It’s so hard to pick because every director I’ve had the pleasure of working with has brought something wonderful and unique to the table. I recently had the opportunity to work with one of my closest friends and a fellow DP Bérénice “Bear” Eveno on the video for “Party of One” by Brandi Carlile. Bear recently transitioned to directing and over the course of our careers we have always shared advice and ideas as cinematographers so the fact that she asked me to come on and DP the first video that she did not shoot herself was really an honor. Elisabeth Moss came in as the creative director and also starred in the video opposite Nicole Disson. Working with such talented actresses, we really wanted to give them the space to explore and go wherever the scenes took them emotionally. We didn’t want the camera or lighting to be in the way or to force them in any direction so we had to come up with a very specific plan for how to light unobtrusively and still get the dramatic look we were after. Working with a director who is so attuned to the language of cinematography was actually to my suprise quite freeing. I felt that I had her complete trust and I think we were able to achieve so much in our one day shoot because of that.
What are the advantages/disadvantages in filming a music video and narrative?
The budgets for music videos these days are all over the map so that is always a challenge when you are used to having certain equipment at your disposal. I have to admit I do love the creativity can sometimes sprout from this challenge. Some of my favorite shots have come out of budgetary constraints. Not being able to afford a certain light or other piece of equipment forces the crew to get experimental and figure out a new way of doing things. The advantage to narrative projects is that you get much more prep time and you get to work with the same crew for longer so everyone becomes really in sync. Working in that sort of environment allows everyone to get on the same page and to really get invested in the project. I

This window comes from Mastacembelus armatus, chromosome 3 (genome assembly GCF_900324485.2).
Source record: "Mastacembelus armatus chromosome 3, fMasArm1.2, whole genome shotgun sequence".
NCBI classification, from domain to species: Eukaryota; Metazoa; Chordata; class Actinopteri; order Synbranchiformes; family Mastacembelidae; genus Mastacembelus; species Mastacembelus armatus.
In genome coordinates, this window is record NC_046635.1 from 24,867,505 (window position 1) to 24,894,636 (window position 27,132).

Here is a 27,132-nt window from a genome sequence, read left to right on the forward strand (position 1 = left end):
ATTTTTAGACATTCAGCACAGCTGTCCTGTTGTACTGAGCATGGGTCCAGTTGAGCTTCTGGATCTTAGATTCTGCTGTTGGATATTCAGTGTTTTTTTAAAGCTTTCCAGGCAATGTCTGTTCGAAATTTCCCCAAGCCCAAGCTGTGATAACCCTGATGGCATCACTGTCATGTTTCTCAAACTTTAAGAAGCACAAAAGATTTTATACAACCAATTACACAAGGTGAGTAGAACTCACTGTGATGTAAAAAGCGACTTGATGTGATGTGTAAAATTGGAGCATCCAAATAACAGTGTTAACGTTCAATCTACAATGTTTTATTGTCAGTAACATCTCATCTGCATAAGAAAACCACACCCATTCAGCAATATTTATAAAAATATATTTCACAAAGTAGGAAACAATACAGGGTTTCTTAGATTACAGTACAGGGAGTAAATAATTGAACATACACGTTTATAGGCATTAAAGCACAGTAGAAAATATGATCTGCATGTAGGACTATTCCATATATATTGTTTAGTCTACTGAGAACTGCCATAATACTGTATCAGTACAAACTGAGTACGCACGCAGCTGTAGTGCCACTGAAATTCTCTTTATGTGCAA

love the feeling of being part of a team where everyone is really engaging with the material and finding ways to convey those emotions through the images we create.
Do you have a criteria for when you’re composing an image? Or is it just something you have to feel?
I don’t have any specific criteria when composing an image, but I think taking into account the subject matter and reflecting on what you’re trying to communicate with each shot is imperative. Sometimes standard coverage is the best choice for a scene but I try to be as creative with my framing as possible. Composition and having reason behind how you frame each shot is extremely important to me. I never want the camera to draw attention to itself unless that is the purpose of the shot.